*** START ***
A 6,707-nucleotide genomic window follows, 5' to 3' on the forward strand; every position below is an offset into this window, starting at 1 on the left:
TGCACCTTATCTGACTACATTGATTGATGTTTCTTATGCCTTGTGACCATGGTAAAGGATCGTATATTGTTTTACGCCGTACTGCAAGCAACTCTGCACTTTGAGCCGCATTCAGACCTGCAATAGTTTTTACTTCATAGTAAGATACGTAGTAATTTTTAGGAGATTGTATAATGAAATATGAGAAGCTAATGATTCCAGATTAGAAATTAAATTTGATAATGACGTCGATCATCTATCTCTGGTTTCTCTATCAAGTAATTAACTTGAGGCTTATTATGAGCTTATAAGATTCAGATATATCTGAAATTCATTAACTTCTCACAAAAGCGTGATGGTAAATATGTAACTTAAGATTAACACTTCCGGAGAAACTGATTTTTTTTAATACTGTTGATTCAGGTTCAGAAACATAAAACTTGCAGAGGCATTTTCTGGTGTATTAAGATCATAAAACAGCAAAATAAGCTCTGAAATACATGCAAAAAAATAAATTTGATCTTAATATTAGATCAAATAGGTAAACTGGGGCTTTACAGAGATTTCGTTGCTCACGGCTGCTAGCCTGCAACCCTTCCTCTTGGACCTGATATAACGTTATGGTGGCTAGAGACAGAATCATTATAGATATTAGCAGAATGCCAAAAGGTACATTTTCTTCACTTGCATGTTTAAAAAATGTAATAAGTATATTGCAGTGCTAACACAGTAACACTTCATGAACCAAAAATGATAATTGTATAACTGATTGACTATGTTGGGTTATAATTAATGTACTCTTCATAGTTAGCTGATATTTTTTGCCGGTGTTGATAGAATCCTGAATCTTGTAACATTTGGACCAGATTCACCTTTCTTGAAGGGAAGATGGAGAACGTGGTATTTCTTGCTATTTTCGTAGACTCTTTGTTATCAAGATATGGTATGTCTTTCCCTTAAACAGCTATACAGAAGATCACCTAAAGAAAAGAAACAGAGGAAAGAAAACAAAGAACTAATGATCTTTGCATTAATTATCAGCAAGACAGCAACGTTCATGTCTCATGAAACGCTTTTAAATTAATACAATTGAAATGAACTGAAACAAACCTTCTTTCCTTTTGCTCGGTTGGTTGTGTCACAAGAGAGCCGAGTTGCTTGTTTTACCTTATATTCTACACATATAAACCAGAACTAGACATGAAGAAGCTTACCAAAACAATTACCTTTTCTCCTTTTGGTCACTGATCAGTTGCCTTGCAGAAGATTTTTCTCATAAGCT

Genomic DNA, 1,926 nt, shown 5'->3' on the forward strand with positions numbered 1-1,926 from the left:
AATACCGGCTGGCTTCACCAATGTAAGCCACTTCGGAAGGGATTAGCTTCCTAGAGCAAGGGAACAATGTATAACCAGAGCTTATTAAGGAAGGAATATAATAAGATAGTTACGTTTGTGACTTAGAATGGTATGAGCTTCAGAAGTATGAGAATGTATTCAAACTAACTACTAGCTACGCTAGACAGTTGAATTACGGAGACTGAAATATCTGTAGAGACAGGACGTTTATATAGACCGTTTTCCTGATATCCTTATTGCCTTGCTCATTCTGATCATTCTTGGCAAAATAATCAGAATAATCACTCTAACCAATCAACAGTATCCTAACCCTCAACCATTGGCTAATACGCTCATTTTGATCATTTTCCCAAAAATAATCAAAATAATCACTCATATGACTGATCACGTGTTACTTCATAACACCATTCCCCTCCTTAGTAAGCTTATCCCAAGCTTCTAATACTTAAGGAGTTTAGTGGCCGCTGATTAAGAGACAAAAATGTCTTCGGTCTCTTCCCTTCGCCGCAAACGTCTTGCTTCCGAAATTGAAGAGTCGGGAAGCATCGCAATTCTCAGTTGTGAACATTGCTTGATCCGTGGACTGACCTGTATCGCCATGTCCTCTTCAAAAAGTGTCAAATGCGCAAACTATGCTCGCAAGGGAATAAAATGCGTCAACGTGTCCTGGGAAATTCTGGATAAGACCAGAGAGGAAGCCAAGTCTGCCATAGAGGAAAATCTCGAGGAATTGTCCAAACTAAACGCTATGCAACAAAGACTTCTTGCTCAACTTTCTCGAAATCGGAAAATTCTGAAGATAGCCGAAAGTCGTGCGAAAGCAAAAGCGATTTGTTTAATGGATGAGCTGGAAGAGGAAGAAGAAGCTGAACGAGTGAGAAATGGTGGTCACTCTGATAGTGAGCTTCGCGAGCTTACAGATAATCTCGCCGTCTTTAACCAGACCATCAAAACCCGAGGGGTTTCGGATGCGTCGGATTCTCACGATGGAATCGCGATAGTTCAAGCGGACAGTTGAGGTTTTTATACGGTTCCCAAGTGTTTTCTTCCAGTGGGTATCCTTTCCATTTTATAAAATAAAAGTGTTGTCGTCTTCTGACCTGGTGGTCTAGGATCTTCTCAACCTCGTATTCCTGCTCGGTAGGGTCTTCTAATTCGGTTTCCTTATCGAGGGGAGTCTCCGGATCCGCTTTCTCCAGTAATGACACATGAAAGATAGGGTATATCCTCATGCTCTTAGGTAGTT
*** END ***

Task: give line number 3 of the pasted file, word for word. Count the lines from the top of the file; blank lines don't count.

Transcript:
Genomic DNA, 1,926 nt, shown 5'->3' on the forward strand with positions numbered 1-1,926 from the left: